The amount of gear available for hunting spring gobblers has become mind boggling. Here are five things you don't need.
I'm cheap, I admit it. I just can't stand buying a bunch of stuff I don't need and won't use. Here's some things I've wasted money on over the years. All of these things can help you fill your tag, but I've learned from experience and you definitely don't need them to kill spring gobblers.
1. A ground blind
I've never killed a turkey from a ground blind... and I've killed quite a few turkeys. This is probably due to the fact that I don't spend much time in them. I realize the value of a blind while bowhunting or hunting with youngsters who can't sit still, but something about shooting out of a tent doesn't appeal to me.
Wear full camouflage and learn to sit absolutely still and you can leave your ground blind at home (or in the store) while hunting spring gobblers.
Just about every hunt you see on TV or Youtube shows spring gobblers coming in to a spread of decoys, right? There's a reason for that. Decoys take the focus off the hunter and make for easier filming, but you don't need them.
If you hunt easterns in the woods, like I often do, you can usually set up in a way that limits your visibility to the range of your shotgun. When a turkey appears, shoot him. By using terrain features like benches, ridges, and dense undergrowth, you can keep that gobbler searching for the hen he heard until he's close enough for a shot.
Even in open country, where decoys are at their best, I've had spring gobblers hang up at 75 yards and wait for the fakes to bring the action to them.
3. A fancy firearm
I shot my first turkey with a H&R Topper 20 gauge, a perfectly good turkey killer out to 40 yards. My last dozen turkeys have fallen to an H&R Pardner Pump 12 gauge. None of them worried that the gun, fully equipped for turkey hunting, cost me less than $300.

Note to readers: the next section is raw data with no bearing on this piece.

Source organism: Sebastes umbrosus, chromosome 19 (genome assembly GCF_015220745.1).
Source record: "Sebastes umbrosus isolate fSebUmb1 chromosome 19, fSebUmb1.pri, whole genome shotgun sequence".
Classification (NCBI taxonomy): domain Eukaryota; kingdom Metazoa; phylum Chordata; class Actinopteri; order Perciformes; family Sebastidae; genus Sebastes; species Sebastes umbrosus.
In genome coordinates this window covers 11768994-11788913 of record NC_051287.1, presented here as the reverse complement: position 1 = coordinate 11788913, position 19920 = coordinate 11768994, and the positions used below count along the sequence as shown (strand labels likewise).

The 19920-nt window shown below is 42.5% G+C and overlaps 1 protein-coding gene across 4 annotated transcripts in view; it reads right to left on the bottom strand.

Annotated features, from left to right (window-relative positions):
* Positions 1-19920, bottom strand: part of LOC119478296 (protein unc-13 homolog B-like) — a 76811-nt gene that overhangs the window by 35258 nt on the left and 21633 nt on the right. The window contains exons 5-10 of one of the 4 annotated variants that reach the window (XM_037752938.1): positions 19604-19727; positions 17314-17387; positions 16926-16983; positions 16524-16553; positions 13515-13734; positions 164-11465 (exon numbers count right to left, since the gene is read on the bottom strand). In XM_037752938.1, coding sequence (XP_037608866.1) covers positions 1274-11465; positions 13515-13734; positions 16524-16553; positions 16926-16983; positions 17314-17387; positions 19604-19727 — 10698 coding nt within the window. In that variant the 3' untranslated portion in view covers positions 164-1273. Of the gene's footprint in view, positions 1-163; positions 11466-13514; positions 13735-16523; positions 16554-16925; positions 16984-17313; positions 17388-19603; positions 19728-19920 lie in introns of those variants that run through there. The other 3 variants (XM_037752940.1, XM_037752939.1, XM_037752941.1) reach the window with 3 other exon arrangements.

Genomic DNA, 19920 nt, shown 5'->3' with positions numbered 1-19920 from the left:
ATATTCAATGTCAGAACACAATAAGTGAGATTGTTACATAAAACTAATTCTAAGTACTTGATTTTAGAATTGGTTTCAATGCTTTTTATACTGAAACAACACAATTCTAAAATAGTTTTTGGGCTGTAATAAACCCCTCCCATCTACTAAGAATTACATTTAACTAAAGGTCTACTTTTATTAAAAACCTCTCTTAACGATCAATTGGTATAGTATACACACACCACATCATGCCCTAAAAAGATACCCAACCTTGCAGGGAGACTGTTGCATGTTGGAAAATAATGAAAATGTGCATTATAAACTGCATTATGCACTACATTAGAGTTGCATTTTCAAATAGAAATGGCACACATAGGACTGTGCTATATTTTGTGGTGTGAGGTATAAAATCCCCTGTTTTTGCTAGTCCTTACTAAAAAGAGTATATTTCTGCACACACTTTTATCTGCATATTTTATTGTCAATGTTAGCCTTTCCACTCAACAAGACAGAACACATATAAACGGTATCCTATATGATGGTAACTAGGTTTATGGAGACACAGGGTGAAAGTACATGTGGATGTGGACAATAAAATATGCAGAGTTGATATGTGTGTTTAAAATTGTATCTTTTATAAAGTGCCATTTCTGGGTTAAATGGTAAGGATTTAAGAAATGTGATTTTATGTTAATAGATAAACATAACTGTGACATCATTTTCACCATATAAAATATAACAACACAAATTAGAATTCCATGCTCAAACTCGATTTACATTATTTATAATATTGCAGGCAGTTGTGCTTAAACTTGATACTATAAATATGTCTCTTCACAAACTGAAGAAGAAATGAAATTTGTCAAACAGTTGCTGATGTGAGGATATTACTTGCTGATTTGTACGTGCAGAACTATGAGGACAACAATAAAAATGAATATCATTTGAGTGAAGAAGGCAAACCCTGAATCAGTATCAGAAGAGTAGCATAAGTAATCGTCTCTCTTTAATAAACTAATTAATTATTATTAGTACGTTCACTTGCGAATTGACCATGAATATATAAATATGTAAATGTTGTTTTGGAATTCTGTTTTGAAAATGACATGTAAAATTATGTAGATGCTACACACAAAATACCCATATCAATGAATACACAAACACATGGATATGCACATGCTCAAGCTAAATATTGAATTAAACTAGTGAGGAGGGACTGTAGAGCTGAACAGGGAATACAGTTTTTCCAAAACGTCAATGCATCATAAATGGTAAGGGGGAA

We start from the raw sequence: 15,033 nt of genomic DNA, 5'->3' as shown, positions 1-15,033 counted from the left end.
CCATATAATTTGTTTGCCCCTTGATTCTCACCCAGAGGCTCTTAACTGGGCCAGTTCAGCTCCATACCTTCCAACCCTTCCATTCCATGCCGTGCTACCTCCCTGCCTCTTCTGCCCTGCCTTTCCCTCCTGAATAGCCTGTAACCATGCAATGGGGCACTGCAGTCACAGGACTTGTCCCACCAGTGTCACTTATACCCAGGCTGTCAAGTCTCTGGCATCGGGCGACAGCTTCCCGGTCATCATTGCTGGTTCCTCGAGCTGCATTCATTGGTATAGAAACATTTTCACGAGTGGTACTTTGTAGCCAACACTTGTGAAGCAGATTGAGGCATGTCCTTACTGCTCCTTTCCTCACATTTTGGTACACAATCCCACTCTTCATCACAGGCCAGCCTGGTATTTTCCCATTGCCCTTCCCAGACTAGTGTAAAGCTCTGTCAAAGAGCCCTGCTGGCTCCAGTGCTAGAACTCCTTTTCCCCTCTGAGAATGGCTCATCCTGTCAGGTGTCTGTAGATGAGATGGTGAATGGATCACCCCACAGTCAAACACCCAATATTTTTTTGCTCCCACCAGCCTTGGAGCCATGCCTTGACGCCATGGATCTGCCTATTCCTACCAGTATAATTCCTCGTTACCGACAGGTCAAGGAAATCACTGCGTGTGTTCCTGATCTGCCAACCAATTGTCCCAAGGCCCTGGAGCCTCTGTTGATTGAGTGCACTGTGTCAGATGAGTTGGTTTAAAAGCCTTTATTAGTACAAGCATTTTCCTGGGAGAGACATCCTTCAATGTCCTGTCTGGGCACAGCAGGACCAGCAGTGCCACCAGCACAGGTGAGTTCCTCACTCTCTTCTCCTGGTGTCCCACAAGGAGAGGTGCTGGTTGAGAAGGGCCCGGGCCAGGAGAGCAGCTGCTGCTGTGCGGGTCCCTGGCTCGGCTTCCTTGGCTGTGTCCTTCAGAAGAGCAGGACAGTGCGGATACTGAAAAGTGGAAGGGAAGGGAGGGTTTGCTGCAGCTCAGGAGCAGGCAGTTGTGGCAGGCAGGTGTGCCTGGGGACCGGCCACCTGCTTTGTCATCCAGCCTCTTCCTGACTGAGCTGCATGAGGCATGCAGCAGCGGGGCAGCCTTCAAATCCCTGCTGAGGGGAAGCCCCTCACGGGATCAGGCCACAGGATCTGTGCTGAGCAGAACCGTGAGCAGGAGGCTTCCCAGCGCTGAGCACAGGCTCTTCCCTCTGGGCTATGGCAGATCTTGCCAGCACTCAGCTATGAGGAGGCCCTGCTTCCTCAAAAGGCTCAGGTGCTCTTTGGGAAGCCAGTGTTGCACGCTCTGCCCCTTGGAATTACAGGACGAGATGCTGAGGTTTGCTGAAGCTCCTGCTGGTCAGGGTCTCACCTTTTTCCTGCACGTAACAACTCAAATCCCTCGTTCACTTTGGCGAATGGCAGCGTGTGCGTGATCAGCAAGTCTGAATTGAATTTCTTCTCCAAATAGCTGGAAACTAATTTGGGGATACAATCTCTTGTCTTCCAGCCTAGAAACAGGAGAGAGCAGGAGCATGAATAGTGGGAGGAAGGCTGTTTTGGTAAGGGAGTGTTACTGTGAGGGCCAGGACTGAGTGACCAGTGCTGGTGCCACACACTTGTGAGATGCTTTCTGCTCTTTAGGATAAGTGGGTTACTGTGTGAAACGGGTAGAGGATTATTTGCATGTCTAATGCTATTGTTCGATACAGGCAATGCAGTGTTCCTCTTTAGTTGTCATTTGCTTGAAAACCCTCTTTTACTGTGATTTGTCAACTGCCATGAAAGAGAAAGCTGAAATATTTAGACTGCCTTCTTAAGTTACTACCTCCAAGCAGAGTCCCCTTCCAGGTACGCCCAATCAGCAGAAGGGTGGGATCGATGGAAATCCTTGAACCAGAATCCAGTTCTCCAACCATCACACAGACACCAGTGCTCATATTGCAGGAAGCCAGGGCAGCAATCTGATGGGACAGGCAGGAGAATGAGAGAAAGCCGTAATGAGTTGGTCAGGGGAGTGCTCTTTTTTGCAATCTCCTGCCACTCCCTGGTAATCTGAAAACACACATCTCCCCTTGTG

4. Expensive calls
Is it just me, or have the prices on turkey calls gotten outrageous? All you need are a few good friction calls, a crow call, and some diaphragm calls.
They need not be expensive; the notches on my Quaker Boy Hurricane box call are proof. You just have to know how and when to use them.
5. Stylish hunting clothes
Here's what you need to kill spring gobblers: camouflage pants, shirt, hat, gloves, and facemask. Since most spring gobblers are taken in mild weather conditions and close to camp or home, cotton duds are fine. Most hunters already own the necessary items and, even if you are starting from scratch, they shouldn't cost you more than $60. That's less than a non-resident turkey tag in most states.
I don't break out the rainwear unless it's really pouring, in which case I use a cheap PVC suit I bought for something like $15 at the local Wal-Mart.
Don't let advertisers and the hunting shows that plug them discourage you from getting out and chasing spring gobblers. Armed with a few essentials, a little knowledge, and a lot of patience and persistence, you can be successful this season.